8. Experts warn that as AI becomes smarter, it could also become biased towards certain candidates Ever carefully crafted a job application for a role you're certain that you're perfect for, only to never hear back? There's a good chance no one ever saw your application — even if you took the internet's advice to copy-paste all of the skills from the job description. Employers, especially large companies, are increasingly using artificial intelligence (AI) tools to quickly whittle down applicants into shortlists to help make hiring decisions. One of the most widely used AI tools is an applicant tracking system (ATS), which can filter and rank candidates' resumes against an employer's criteria before a human recruiter looks at the best matches. And the systems are getting smarter: some AI companies claim their platforms can not only pinpoint the most qualified candidate, but also predict which one is most likely to excel in a given role. "The first thing workers have got to understand is: Nobody is looking at your resume. You have to run the gauntlet of the AI before you get seen [by a recruiter]," says Joseph Fuller, a professor of management practice at Harvard Business School. While AI hiring tools can save time and money for businesses when all they want to do is fill a job, experts caution that the platforms can overlook qualified candidates — and even introduce new biases into hiring processes if they're not carefully used. Meanwhile, human job seekers are usually in the dark about exactly which AI tools are being used and how their algorithms work, prompting frustrated searches for advice on how to "beat" recruitment software— much of it only scratching the surface. AI can 'hide' prospective workers Last year, Fuller co-authored research into "hidden workers" — applicants who are overlooked by companies due to their hiring practices, including their use of AI tools. The researchers interviewed more than 2,250 executives across the United States, United Kingdom and Germany. They found more than 90 per cent of companies were using tools like ATS to initially filter and rank candidates. But they often weren't using it well. Sometimes, candidates were scored against bloated job descriptions filled with unnecessary and inflexible criteria, which left some qualified candidates "hidden" below others the software deemed a more perfect fit. Depending how the AI was configured, it could down-rank or filter out candidates due to factors such as a gap in their career history, or their lack of a university degree, even when the role didn't require a post-secondary education. "Ninety-plus per cent of companies just acknowledge, 'We know that this process excludes qualified people,'" Fuller told CBC News. Those overlooked candidates included immigrants, veterans, people with disabilities, caregivers and neurodiverse people, among others, he added. The researchers urged employers to write new job descriptions, and to configure their AI to include candidates whose skills and experiences met a role's core requirements, rather than excluding them based on other criteria. The new rules of (AI) hiring The U.S. government has issued guidance to employers about the potential for automated hiring software to discriminate against candidates with disabilities — even when the AI claims to be "bias-free." And from April of this year, employers in New York City will have to tell candidates and employees when they use AI tools in hiring and promotion — and audit those technologies for bias. While Canada's federal government has its own AI use policy, there are no rules or guidance for other employers, although legislation currently before Parliament would require creators and users of "high-impact" AI systems to adopt harm and bias-mitigation measures to mitigate harm and bias (details about what is considered "high-impact" AI haven't yet been spelled out).. So for now, it's up to employers and their hiring teams to understand how their AI software works — and any potential downsides. "I advise HR practitioners they have to look into and have open conversations with their vendors: 'OK, so what's in your system? What's the algorithm like? … What is it tracking? What is it allowing me to do?" said Pamela Lirio, an associate professor of international human resources management at the Université de Montréal. Lirio, who specializes in new technologies, says it's also important to question who built the AI and whose data it was trained on, pointing to the example of Amazon, which in 2018 scrapped its internal recruiting AI tool after discovering it was biased against female job applicants. The system had been trained on the resumes of past applicants — who were, overwhelmingly, men — so the AI taught itself to down-rank applicants whose resumes mentioned competing in women's sports leagues or graduating from women's colleges. As AI becomes smarter and more attuned to the kinds of candidates an employer likes, based on who they've hired in the past, companies run the risk of replicating Amazon's mistake, says Susie Lindsay, counsel at the Law Commission of Ontario who has researched the potential regulation of AI in Canada. "If you quite simply are going to use a hiring tool for looking at resumes — or even look at a tool for your existing employees to decide who to promote — and you're looking at who's been successful to date, you're … not giving the opportunity for people who don't fit that exact model to potentially advance," Lindsay said. Can you actually 'beat' hiring bots? Do a web search for "how to beat ATS" and you'll find thousands of results, including from professional resume writers and online tools offering tips to help stuff your resume with the right keywords to get past the AI and onto a recruiter's desk. But keywords are only one of many data points that increasingly-advanced AI systems use. Others include the names of companies you've worked for in the past, how far into your career you are, and even how far you live from the organization you're applying at. "With a proper AI system that's able to understand the context of the skill and the relationships between the skills, [keyword-stuffing] is just not as fruitful as it used to be," says Morgan Llewellyn, chief data scientist at recruiting technology company Jobvite. Instead of trying to fool the algorithm, experts recommend applying for jobs that fit the skills, knowledge and experience you really do have — keeping in mind that a human always makes the final decision. "Even if you put this keyword, OK, well, what have you done? What was your job function, job title that you've done in the past?" says Robert Spilak, vice-president at ATS provider TalentNest. "You should meet the requirements [of the role]. If you don't meet any of those, then of course, [a] human or some automation will filter you out." https://www.cbc.ca/news/business/recruitment-ai-tools-risk-bias-hidden-workers-keywords-1.6718151?cmp=rss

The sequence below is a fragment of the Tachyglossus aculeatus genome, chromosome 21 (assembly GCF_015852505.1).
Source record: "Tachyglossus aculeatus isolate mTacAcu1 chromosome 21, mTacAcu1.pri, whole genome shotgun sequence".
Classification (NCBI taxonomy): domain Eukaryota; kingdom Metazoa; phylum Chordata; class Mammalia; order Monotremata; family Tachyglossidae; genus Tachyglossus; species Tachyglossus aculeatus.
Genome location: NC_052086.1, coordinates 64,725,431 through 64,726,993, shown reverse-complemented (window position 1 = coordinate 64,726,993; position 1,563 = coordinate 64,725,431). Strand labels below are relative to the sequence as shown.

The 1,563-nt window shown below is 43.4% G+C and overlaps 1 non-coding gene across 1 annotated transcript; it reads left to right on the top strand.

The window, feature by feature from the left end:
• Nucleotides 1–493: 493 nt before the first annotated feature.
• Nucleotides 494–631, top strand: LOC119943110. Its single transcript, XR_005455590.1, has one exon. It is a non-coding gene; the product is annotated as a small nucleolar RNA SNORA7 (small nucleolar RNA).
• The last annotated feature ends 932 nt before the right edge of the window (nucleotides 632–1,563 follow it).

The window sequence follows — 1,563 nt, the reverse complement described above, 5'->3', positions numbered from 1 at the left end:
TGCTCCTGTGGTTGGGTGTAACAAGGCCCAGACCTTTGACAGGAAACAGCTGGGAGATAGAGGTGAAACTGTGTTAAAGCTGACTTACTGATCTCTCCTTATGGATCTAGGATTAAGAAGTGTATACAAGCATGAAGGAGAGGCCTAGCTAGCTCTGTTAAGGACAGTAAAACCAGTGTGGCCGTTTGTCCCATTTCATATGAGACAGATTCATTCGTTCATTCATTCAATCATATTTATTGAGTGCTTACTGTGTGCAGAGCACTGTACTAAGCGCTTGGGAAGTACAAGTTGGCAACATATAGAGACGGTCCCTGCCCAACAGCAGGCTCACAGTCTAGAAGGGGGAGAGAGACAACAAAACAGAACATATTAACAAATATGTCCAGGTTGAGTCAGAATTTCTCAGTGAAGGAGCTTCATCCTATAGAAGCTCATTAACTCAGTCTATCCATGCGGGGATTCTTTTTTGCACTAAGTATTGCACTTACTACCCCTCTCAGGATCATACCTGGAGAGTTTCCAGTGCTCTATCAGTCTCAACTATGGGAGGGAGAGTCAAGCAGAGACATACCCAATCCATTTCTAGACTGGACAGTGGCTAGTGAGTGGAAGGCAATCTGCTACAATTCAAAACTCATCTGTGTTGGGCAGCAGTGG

9. When someone sees an interesting article or post from elsewhere they want to share they often just 'copy' it and then 'paste' it into the posting window in Merlin. The problem is the original article or post may contain live links which are not permitted here. To get rid of these simply high-lite the link, hold the control button & right click. A drop down window will appear with the option to 'remove link'. Click that and the text will remain but the live link will be gone. Piece of cake!